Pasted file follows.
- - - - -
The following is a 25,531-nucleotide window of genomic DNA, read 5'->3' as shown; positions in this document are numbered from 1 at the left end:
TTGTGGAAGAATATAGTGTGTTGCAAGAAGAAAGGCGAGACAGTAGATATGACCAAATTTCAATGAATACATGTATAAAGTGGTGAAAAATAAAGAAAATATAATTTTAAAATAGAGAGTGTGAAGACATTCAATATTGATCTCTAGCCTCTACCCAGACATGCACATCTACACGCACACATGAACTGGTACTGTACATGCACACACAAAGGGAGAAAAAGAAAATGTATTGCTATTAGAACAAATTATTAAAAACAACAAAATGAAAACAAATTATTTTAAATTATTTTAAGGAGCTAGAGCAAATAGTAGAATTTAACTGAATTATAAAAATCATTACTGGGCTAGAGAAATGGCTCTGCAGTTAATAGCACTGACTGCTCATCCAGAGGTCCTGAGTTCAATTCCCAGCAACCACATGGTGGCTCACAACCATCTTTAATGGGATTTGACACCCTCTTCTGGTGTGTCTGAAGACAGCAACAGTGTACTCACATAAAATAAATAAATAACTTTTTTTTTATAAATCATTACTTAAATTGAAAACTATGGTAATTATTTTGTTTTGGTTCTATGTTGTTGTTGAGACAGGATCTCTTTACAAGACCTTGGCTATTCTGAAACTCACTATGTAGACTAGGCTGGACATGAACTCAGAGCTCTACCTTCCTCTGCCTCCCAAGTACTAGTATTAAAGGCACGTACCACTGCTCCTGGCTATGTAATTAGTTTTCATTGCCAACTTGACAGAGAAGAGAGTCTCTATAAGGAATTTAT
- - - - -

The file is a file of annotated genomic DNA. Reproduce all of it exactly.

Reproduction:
The following is a 25,531-nucleotide window of genomic DNA, read 5'->3' as shown; positions in this document are numbered from 1 at the left end:
TTGTGGAAGAATATAGTGTGTTGCAAGAAGAAAGGCGAGACAGTAGATATGACCAAATTTCAATGAATACATGTATAAAGTGGTGAAAAATAAAGAAAATATAATTTTAAAATAGAGAGTGTGAAGACATTCAATATTGATCTCTAGCCTCTACCCAGACATGCACATCTACACGCACACATGAACTGGTACTGTACATGCACACACAAAGGGAGAAAAAGAAAATGTATTGCTATTAGAACAAATTATTAAAAACAACAAAATGAAAACAAATTATTTTAAATTATTTTAAGGAGCTAGAGCAAATAGTAGAATTTAACTGAATTATAAAAATCATTACTGGGCTAGAGAAATGGCTCTGCAGTTAATAGCACTGACTGCTCATCCAGAGGTCCTGAGTTCAATTCCCAGCAACCACATGGTGGCTCACAACCATCTTTAATGGGATTTGACACCCTCTTCTGGTGTGTCTGAAGACAGCAACAGTGTACTCACATAAAATAAATAAATAACTTTTTTTTTATAAATCATTACTTAAATTGAAAACTATGGTAATTATTTTGTTTTGGTTCTATGTTGTTGTTGAGACAGGATCTCTTTACAAGACCTTGGCTATTCTGAAACTCACTATGTAGACTAGGCTGGACATGAACTCAGAGCTCTACCTTCCTCTGCCTCCCAAGTACTAGTATTAAAGGCACGTACCACTGCTCCTGGCTATGTAATTAGTTTTCATTGCCAACTTGACAGAGAAGAGAGTCTCTATAAGGAATTTAT